Wednesday, July 22, 1998 Published at 14:44 GMT 15:44 UK
Race to beat disease for wave survivors
Survivor Fidelis Kempa: His six grandchildren all died
Some 1,600 people have now been confirmed dead in West Sepik province and the army is incinerating corpses in mass graves in an attempt to keep infection at bay.
The lack of proper burial and the inability to carry out proper funeral rites is an extra source of distress for relatives.
Searches are under way to find remaining survivors before sickness can take hold.
Papua New Guinea's Prime Minister, Bill Skate, has expressed fears that the number of people killed could be higher than the worst estimates made so far.
His views echoed those of relief workers who said there were many corpses in the mangrove swamps behind the seven villages swept away by the giant tsunami waves which hit the north-west coast last week.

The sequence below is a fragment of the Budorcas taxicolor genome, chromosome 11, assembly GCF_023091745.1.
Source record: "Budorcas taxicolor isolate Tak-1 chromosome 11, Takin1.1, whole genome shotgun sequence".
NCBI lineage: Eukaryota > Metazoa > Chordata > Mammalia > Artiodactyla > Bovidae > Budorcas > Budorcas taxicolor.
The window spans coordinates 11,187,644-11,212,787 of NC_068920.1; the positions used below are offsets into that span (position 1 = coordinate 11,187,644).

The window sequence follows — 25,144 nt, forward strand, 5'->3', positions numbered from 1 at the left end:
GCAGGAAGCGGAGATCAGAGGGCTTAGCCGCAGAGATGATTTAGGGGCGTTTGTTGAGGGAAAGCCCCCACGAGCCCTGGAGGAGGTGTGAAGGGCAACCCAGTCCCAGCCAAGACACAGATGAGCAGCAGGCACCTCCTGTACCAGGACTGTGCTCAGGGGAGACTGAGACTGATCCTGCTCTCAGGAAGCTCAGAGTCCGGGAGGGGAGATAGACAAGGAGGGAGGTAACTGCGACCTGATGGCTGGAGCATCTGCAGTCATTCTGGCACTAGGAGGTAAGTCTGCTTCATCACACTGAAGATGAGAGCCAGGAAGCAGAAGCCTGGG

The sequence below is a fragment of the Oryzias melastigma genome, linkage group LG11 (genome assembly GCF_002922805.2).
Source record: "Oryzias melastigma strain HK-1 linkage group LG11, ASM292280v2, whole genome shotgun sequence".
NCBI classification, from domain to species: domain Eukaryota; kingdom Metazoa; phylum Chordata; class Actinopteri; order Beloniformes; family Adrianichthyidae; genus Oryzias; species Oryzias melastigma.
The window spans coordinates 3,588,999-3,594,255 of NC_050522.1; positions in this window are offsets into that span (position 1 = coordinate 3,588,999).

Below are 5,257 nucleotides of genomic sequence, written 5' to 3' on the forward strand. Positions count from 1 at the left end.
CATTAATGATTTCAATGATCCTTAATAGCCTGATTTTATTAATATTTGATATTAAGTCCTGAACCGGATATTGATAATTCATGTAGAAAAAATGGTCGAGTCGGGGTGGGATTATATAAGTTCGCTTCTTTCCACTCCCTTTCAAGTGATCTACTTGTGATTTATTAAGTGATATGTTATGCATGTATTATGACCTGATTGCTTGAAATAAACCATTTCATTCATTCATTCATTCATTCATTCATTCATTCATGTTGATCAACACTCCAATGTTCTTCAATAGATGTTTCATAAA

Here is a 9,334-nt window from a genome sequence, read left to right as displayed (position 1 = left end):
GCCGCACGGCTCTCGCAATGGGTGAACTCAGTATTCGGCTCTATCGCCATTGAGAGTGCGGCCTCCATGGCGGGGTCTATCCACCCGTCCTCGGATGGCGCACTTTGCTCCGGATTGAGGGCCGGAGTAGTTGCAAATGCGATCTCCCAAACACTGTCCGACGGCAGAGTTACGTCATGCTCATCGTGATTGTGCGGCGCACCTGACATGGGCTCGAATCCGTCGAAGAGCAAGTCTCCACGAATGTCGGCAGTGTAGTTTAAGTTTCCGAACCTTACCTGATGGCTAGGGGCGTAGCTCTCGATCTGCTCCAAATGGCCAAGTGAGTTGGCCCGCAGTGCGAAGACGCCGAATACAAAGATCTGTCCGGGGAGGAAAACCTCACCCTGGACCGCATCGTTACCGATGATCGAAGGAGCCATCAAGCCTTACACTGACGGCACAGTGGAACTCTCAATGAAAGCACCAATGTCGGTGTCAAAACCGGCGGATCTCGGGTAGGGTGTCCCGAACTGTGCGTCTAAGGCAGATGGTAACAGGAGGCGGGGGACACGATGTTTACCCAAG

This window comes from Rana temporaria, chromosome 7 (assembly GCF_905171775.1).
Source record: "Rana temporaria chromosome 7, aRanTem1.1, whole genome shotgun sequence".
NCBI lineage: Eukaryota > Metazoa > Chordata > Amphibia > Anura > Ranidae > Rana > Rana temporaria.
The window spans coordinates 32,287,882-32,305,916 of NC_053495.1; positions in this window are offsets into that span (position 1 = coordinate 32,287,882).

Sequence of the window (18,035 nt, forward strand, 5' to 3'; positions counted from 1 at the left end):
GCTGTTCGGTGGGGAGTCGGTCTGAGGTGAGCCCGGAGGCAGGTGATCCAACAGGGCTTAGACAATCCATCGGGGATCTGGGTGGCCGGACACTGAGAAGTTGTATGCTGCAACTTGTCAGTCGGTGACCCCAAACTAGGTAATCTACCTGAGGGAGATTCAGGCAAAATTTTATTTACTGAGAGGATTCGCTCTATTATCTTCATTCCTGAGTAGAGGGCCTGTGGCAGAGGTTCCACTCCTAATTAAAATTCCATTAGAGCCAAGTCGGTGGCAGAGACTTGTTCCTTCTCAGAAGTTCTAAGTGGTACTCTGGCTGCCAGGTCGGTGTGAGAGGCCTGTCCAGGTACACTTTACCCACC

Relief agencies also believe many bodies were swept out to sea when the giant waves turned, and that the final death toll may therefore never be known.
Australian soldiers are helping locals bury as many of the dead as possible, sometimes having to simply cover them where they lie, with little attempt at formal identification.
Our correspondent says those who are left alive say they are too frightened to return to the site of their old homes because the lagoons, which were once central to their lives, are now filled with the dead.
In draining heat and humidity the injured are being treated in makeshift hospitals.
Rescue workers say that the chances of the injured remaining alive in the cloying heat are now becoming increasingly remote.
They say there is a severe lack of clean water and food.
The Australian air force has flown in three planeloads of supplies to a tiny church airfield inland from the devastated coastline.
The United Nations, the Commonwealth and Pope John Paul have urged the world to help the survivors.
The economy is in poor shape, still recovering from a year-long drought in which thousands of people starved to death.
Tsunami are commonly known as a tidal waves but actually have nothing to do with tides - they are started by a seismic shock and run from the ocean floor to the surface.